Mr. Cute-as-a-button was just that - as well as attentive and fun.  He asked how long we were in town, suggested we come back for another meal, said the restaurant was open 24 hours and the waiters were all strippers after hours.  Needless to say, we laughed and laughed - and fought over who would be first.  I won't even describe the swiping of the debit card - or the punching of the card code.

We were bad.

And then there was a table of desserts...  All made in-house.  Mr Cute-as-a-button had us all come out to look and choose - much easier than trying to describe the.

I had a chantilly cream cake topped with meringue - Zuppa Inglese!

It was made in a casserole dish, topped with the meringue, and then spooned out.

I told Mr Cute-as-a-button I wanted to make it at home, and he gave me the basics - a sponge cake thinly sliced, sprinkled with liquor, layered with lemon chantilly cream, layer upon layer, topped with the meringue and then popped into the oven to brown.

It rocked the Casbah.

So... Another fabulous meal, a really fun waiter, and a train ride to Venice in the morning.

Life is good.

For those taking notes... The restaurant is:

Trattoria Bordino
via Stracciatella, 9r

We may stop back for our last night in Italy...  It was that much fun!

Food in Firenze


We have been eating well.  From simple salamis and cheeses along with a bruschetta I made,

to a fabulous ravioli with a pesto cream sauce my sister, Phoebe, made last night,

to street sandwiches, small cafes and trattorias, we're really eating well.  The food is just better.

One place that was on the top of my must-do list was the Mercato Centrale - the central market.  I want to live here so I can shop there every day!

Produce, meats, poultry, pastas, pane... I walked through the doors and immediately fell in love - and immediately felt at home.  I could shop here, regularly, become a local and grow old and happy.

We bought gifts for us and a few others.  I need to make one more trek before we leave...

I could literally spend hours here.  Everything one could possibly want is sitting here under one enormous roof.  It's like a Reading Terminal Market or Ferry Plaza Marketplace on steroids.  And clean.

I need to figure out why we're living in the nowhere Philadelphia suburbs.....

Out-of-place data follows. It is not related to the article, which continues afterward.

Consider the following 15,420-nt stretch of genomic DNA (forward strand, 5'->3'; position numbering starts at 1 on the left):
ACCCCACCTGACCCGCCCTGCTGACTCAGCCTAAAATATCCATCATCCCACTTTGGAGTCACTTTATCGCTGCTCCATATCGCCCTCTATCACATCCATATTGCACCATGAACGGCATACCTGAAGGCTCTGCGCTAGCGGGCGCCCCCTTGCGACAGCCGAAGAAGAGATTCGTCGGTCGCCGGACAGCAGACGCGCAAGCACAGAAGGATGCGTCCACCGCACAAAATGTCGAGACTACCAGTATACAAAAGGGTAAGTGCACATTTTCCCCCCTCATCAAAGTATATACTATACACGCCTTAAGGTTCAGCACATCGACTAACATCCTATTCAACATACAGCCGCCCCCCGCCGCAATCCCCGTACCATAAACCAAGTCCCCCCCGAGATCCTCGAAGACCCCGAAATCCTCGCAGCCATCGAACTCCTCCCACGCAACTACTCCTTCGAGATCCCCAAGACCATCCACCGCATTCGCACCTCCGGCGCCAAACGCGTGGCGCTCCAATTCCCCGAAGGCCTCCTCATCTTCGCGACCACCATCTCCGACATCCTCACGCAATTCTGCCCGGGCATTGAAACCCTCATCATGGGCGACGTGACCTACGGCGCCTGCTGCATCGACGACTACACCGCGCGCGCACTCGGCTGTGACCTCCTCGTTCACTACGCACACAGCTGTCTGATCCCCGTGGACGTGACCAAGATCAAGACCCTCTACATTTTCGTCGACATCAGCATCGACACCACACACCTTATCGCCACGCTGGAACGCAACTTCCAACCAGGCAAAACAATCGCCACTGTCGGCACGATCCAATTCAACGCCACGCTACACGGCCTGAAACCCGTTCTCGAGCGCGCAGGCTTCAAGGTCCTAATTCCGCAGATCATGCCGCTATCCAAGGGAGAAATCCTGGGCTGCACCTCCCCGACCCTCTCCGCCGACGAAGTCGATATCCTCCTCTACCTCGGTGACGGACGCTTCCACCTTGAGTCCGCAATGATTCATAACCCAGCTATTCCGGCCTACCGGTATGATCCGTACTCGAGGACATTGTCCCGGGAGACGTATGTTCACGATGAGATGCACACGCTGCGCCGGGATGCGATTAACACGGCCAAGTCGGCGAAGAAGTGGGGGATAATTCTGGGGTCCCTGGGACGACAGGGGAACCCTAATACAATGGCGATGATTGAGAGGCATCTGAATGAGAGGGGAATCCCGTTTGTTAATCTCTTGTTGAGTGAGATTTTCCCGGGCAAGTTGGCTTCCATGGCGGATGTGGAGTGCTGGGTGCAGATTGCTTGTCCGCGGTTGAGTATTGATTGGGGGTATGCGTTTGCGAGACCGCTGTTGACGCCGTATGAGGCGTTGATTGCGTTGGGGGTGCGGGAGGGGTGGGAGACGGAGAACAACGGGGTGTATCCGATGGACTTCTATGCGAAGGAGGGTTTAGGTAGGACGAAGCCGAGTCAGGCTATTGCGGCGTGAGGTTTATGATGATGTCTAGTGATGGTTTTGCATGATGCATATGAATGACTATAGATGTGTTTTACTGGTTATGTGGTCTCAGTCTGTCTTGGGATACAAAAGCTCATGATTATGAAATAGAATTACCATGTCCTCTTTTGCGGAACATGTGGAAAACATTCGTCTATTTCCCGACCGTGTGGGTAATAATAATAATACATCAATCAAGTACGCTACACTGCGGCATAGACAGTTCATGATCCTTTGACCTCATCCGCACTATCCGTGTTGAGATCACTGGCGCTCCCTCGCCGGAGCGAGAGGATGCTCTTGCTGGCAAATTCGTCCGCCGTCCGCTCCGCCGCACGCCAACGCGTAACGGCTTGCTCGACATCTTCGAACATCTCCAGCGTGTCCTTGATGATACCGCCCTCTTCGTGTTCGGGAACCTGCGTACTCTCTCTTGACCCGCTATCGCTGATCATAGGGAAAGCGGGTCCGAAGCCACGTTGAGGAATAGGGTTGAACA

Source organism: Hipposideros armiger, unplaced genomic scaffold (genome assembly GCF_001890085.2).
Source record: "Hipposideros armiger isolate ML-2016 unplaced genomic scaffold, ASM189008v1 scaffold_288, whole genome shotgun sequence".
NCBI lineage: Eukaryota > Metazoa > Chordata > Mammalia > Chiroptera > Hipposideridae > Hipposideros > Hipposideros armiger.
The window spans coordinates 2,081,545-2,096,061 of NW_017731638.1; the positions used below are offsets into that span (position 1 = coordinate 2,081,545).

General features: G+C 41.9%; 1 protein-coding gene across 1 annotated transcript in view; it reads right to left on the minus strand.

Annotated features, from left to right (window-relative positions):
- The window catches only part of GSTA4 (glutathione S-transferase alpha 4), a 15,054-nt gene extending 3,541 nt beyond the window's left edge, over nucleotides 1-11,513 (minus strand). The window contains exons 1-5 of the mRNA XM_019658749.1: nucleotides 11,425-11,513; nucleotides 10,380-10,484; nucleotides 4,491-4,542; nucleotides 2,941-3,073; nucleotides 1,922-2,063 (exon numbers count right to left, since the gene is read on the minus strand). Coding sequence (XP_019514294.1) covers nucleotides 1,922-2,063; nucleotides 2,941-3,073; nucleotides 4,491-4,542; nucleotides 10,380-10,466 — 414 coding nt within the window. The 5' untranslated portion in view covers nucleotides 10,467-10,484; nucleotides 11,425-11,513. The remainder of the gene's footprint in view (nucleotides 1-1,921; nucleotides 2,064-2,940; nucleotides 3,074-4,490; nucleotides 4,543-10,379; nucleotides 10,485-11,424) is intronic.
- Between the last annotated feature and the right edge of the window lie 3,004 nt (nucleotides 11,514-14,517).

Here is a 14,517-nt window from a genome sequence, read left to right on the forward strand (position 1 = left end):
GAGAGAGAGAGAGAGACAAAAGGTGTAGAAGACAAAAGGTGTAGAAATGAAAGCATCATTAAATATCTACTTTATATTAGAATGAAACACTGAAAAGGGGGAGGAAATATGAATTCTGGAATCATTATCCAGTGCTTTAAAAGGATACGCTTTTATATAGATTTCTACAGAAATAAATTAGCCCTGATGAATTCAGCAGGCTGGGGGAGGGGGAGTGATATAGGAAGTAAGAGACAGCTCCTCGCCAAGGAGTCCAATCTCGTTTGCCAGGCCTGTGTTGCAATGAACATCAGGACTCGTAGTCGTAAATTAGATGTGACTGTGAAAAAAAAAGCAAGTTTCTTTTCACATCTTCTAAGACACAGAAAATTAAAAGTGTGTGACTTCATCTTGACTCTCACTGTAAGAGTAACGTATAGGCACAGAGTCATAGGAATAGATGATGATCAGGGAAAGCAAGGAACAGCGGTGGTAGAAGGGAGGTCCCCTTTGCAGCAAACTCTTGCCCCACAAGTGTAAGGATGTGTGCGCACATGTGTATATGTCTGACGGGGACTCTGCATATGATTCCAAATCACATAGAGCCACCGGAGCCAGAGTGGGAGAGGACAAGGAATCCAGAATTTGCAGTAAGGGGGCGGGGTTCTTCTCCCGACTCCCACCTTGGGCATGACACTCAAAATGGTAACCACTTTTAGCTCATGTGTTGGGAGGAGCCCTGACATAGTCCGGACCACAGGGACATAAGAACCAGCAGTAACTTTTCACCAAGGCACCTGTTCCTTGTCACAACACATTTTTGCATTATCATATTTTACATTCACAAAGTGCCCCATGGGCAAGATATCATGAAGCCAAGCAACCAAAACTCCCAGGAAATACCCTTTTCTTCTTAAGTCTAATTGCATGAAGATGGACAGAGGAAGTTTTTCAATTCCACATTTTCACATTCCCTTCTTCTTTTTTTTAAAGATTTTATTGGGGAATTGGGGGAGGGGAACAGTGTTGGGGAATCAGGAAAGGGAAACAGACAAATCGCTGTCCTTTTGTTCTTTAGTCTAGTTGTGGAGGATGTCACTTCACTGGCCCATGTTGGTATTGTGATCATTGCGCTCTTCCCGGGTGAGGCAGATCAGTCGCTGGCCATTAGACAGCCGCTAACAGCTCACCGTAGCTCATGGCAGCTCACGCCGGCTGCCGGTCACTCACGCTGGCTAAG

Antica Caciara Trasteverina

I found my dream-store - in the Trasteverina district of Rome.

Trasteverina - literally after (or across) the Teverina (Tiber) - is what many consider "old Rome."  It's not as touristy, it's a bit more run-down.  But for many things - less expensive and much more real. We had a great dinner there the other night and wanted to return to see the area in daylight.  I am so glad we did!

We found a meat and cheese shop that was just out of this world!  A salumi & formaggio store with so many meats and cheeses, I wanted to cry.  The cases were just filled to the brim with the most fabulous foods.  The owner saw the look on my face and broke into a grin.  He spoke no English at all, but we had the best conversation.

I asked if I could take pictures and he smiled and shook his head yes.  And then got out of the way.  He was a bit camera-shy, himself.  Or part of the witness protection program.  But, oh...  what a shop full of earthly delights!

He had every conceivable smoked or cured meat, from different prosciuttos and speck to a dozen salamis - spicy and not - along with lots of wines, dried pasta, and fresh-baked breads. It was the store I want right down the street from me!

And the cheeses!

The case went on and on...

Filled to overflowing with some of the most beautiful cheeses I have ever seen.  They weren't displayed as art - as they would be in a negozio di formaggi di Parigi.  But art, it all was.  Handmade cheeses from all over the country.

Besides the meats and cheeses, there were walls of wine and olive oil.

I wanted to just sit on the floor and start eating.  And eating.  And eating.  Savoring every new flavor, every new texture, every new aroma...

The owner let us know that they are online and they ship to the United States.

I see an order being placed when we get home...

Antica Caciara
Via San Francesco a Ripa, 140 a/b
00153 Roma - Italia